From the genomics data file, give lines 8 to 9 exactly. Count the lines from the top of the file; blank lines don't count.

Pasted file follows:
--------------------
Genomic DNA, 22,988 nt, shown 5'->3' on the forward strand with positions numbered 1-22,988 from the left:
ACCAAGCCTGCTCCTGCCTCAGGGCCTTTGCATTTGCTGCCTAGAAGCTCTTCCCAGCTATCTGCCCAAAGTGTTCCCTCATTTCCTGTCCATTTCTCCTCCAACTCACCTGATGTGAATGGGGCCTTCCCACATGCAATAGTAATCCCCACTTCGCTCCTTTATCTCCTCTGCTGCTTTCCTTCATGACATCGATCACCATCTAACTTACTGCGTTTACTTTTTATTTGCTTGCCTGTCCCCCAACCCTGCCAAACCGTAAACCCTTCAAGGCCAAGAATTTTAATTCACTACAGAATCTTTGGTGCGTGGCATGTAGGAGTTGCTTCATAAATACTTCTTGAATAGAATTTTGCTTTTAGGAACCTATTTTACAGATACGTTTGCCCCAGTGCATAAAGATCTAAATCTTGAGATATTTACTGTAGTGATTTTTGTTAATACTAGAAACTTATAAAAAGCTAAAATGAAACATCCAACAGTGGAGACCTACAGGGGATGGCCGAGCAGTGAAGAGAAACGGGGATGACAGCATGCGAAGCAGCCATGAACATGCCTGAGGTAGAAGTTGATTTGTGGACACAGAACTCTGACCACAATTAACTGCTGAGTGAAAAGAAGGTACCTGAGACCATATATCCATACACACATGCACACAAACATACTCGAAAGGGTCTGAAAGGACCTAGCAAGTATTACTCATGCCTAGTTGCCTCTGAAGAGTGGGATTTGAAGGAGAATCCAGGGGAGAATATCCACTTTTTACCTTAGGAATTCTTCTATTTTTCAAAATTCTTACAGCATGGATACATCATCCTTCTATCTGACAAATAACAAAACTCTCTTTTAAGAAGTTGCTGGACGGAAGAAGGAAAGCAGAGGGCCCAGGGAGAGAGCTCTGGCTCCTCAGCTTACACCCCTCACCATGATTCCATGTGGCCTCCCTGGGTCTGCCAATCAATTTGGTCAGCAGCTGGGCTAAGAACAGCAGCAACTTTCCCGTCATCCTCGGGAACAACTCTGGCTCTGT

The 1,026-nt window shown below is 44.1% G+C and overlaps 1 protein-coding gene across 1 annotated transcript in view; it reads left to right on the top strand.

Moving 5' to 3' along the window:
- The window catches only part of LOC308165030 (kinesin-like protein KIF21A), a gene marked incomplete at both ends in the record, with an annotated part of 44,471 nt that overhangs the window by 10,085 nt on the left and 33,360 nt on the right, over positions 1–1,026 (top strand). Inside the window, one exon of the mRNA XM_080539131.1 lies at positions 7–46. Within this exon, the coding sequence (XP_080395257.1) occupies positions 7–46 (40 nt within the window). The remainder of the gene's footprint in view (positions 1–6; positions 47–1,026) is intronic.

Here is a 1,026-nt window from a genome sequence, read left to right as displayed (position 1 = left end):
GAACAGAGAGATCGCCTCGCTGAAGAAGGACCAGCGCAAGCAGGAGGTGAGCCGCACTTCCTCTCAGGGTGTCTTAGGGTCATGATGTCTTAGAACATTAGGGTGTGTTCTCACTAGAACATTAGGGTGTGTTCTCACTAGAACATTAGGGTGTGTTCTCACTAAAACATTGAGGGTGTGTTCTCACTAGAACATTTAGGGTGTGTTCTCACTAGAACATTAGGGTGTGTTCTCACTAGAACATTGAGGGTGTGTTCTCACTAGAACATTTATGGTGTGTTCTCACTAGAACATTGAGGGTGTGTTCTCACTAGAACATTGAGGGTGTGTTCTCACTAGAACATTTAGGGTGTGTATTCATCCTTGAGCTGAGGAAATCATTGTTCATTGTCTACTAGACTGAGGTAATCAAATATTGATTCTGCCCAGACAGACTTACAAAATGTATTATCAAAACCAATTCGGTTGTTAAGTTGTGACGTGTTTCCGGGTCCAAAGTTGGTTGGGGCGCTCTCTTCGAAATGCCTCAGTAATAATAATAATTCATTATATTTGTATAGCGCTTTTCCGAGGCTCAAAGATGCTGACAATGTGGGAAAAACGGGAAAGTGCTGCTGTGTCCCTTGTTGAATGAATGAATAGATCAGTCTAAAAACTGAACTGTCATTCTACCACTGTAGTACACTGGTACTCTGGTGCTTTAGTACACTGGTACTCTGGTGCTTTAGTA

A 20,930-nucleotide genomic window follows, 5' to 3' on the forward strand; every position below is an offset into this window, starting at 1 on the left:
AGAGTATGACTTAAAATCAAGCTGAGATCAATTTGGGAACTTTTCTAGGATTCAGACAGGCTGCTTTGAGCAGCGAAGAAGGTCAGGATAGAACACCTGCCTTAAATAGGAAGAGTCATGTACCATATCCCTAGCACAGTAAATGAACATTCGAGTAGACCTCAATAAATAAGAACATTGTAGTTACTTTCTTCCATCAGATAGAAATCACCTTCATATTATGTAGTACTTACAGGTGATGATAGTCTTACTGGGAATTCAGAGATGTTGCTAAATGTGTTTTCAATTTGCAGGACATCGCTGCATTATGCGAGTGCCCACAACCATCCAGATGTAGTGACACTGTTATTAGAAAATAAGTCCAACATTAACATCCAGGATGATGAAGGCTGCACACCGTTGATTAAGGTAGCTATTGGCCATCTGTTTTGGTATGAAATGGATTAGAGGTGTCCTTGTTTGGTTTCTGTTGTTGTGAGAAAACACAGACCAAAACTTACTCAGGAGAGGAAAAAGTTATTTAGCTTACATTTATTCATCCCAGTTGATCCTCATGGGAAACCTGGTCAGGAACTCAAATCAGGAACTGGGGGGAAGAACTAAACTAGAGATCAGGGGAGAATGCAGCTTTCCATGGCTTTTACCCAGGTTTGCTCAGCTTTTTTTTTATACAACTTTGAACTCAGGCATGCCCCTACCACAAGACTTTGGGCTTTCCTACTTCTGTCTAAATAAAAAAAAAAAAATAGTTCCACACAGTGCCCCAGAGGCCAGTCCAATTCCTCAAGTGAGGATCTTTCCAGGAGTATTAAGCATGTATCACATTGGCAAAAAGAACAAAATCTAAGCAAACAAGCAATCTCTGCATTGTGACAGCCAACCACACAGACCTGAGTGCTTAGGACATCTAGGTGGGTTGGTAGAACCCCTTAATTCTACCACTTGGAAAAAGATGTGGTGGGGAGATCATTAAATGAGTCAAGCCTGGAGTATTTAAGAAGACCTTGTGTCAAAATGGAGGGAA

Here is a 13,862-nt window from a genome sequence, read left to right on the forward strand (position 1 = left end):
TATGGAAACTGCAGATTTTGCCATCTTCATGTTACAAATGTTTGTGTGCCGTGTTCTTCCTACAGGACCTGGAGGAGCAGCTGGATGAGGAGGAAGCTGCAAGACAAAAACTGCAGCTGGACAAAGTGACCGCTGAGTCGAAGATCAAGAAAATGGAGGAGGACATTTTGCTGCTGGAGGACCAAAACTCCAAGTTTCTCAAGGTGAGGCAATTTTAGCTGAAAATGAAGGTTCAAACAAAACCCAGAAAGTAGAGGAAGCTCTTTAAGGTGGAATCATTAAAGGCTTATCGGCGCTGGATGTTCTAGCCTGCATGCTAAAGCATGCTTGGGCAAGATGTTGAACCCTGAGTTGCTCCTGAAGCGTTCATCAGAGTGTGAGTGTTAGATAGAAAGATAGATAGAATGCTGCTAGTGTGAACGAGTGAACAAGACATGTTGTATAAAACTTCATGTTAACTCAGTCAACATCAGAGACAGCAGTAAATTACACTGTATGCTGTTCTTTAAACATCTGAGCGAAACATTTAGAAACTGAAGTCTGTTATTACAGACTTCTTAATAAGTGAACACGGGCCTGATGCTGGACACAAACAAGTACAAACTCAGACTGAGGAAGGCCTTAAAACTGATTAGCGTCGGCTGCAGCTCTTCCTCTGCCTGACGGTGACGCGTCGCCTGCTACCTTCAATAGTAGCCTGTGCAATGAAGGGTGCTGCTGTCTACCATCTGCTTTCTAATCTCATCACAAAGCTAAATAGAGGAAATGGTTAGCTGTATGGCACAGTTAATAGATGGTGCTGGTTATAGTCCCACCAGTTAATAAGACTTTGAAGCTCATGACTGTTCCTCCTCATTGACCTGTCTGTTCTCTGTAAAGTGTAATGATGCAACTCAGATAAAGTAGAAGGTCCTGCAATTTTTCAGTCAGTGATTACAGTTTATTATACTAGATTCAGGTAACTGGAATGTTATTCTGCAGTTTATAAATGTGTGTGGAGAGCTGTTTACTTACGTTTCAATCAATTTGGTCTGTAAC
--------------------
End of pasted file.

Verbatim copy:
A 20,930-nucleotide genomic window follows, 5' to 3' on the forward strand; every position below is an offset into this window, starting at 1 on the left:
AGAGTATGACTTAAAATCAAGCTGAGATCAATTTGGGAACTTTTCTAGGATTCAGACAGGCTGCTTTGAGCAGCGAAGAAGGTCAGGATAGAACACCTGCCTTAAATAGGAAGAGTCATGTACCATATCCCTAGCACAGTAAATGAACATTCGAGTAGACCTCAATAAATAAGAACATTGTAGTTACTTTCTTCCATCAGATAGAAATCACCTTCATATTATGTAGTACTTACAGGTGATGATAGTCTTACTGGGAATTCAGAGATGTTGCTAAATGTGTTTTCAATTTGCAGGACATCGCTGCATTATGCGAGTGCCCACAACCATCCAGATGTAGTGACACTGTTATTAGAAAATAAGTCCAACATTAACATCCAGGATGATGAAGGCTGCACACCGTTGATTAAGGTAGCTATTGGCCATCTGTTTTGGTATGAAATGGATTAGAGGTGTCCTTGTTTGGTTTCTGTTGTTGTGAGAAAACACAGACCAAAACTTACTCAGGAGAGGAAAAAGTTATTTAGCTTACATTTATTCATCCCAGTTGATCCTCATGGGAAACCTGGTCAGGAACTCAAATCAGGAACTGGGGGGAAGAACTAAACTAGAGATCAGGGGAGAATGCAGCTTTCCATGGCTTTTACCCAGGTTTGCTCAGCTTTTTTTTTATACAACTTTGAACTCAGGCATGCCCCTACCACAAGACTTTGGGCTTTCCTACTTCTGTCTAAATAAAAAAAAAAAAATAGTTCCACACAGTGCCCCAGAGGCCAGTCCAATTCCTCAAGTGAGGATCTTTCCAGGAGTATTAAGCATGTATCACATTGGCAAAAAGAACAAAATCTAAGCAAACAAGCAATCTCTGCATTGTGACAGCCAACCACACAGACCTGAGTGCTTAGGACATCTAGGTGGGTTGGTAGAACCCCTTAATTCTACCACTTGGAAAAAGATGTGGTGGGGAGATCATTAAATGAGTCAAGCCTGGAGTATTTAAGAAGACCTTGTGTCAAAATGGAGGGAA